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About Amit Varma

Amit Varma is a writer based in Mumbai. He worked in journalism for over a decade, and won the Bastiat Prize for Journalism in 2007. His bestselling novel, My Friend Sancho, was published in 2009. He is best known for his blog, India Uncut. His current project is a non-fiction book about the lack of personal and economic freedoms in post-Independence India.




Bastiat Prize 2007 Winner

Recent entries

Love and Loneliness

This is the 58th installment of Rhyme and Reason, my weekly set of limericks for the Sunday Times of India…

Bye Bye Love. Hello Indigo

This is the 57th installment of Rhyme and Reason, my weekly set of limericks for the Sunday Times of India…

House of Khichdi

This is the 56th installment of Rhyme and Reason, my weekly set of limericks for the Sunday Times of India…

Shruti and DD at the Bastiat

I’m overjoyed that two good friends, Shruti Rajagopalan and Devangshu Datta have made the shortlist for the 2017 Bastiat Prize…

Theft and Violence

This is the 55th installment of Rhyme and Reason, my weekly set of limericks for the Sunday Times of India…

31 January, 2017

The Seen and the Unseen Episode 3: GST

This is the third episode of my weekly podcast, The Seen and the Unseen.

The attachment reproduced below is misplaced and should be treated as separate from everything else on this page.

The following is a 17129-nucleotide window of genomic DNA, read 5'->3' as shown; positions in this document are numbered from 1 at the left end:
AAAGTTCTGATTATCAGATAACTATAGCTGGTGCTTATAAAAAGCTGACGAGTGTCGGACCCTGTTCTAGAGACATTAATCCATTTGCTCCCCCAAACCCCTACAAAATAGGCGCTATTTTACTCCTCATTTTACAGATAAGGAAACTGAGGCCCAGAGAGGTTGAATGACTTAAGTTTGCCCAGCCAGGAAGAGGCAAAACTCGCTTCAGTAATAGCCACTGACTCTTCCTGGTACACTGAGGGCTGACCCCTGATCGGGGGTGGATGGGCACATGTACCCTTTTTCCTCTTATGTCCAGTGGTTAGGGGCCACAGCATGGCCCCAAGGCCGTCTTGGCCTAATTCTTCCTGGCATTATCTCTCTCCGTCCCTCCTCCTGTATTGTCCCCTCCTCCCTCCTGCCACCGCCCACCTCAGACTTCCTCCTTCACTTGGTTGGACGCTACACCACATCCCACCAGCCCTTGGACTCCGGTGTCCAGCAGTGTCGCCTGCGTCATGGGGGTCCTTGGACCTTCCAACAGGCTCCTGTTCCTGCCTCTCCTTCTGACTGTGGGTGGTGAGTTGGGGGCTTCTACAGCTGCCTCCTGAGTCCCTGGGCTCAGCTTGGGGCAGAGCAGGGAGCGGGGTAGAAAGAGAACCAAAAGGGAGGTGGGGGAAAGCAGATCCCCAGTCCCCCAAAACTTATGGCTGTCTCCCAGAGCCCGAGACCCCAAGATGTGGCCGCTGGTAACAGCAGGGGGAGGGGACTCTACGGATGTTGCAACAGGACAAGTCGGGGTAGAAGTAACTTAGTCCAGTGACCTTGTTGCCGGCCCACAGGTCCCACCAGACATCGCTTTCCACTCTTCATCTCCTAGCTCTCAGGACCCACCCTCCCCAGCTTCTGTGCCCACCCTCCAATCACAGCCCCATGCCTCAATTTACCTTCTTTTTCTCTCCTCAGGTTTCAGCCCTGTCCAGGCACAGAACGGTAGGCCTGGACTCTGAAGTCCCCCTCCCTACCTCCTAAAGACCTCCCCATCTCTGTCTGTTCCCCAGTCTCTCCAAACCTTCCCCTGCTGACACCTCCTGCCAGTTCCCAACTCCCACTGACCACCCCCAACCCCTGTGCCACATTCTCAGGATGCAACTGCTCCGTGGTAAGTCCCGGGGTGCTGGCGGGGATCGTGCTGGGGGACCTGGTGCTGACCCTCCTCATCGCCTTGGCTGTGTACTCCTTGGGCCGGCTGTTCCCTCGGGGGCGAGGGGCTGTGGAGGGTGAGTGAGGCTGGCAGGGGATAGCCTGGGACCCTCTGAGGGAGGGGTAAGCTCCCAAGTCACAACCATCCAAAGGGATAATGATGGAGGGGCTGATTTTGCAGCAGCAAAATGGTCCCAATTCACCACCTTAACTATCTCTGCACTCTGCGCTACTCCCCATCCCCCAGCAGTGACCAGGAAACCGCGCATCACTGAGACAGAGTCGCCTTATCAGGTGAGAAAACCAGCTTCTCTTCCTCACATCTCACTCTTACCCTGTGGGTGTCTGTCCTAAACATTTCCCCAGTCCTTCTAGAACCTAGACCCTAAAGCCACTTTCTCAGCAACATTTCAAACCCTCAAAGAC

There are two kinds of diversity in India, one good, and one not so good. Our greatest strength is our diversity of people and cultures and languages. But one of our great weaknesses is our diversity of taxes, across states and regions. We have so many different kinds of taxes that the cost of compliance is the most daunting cost for many businesses, and corruption is out of control. Also, taxes create friction in trade, and the costs are borne by consumers and businesses alike. It’s a negative-sum game.

The Goods and Services Tax (GST) was supposed to be the panacea that would get us out of this mess. While India has been one country since 1947, it hasn’t been one market, and the GST was expected to get us to that promised land. It has been many years in the making, though, and has become more and more convoluted in the process of political and bureaucratic negotiation. Thus, while the Seen Effects of a perfect GST would normally be excellent, the potential Unseen Effects of the GST in its evolving form could be quite messy.

In Episode 3 of The Seen and the Unseen, Devangshu Datta takes Amit Varma through the nuances of the GST and their possible implications.

Posted by Amit Varma in Economics | India | Podcast | Politics | The Seen and the Unseen

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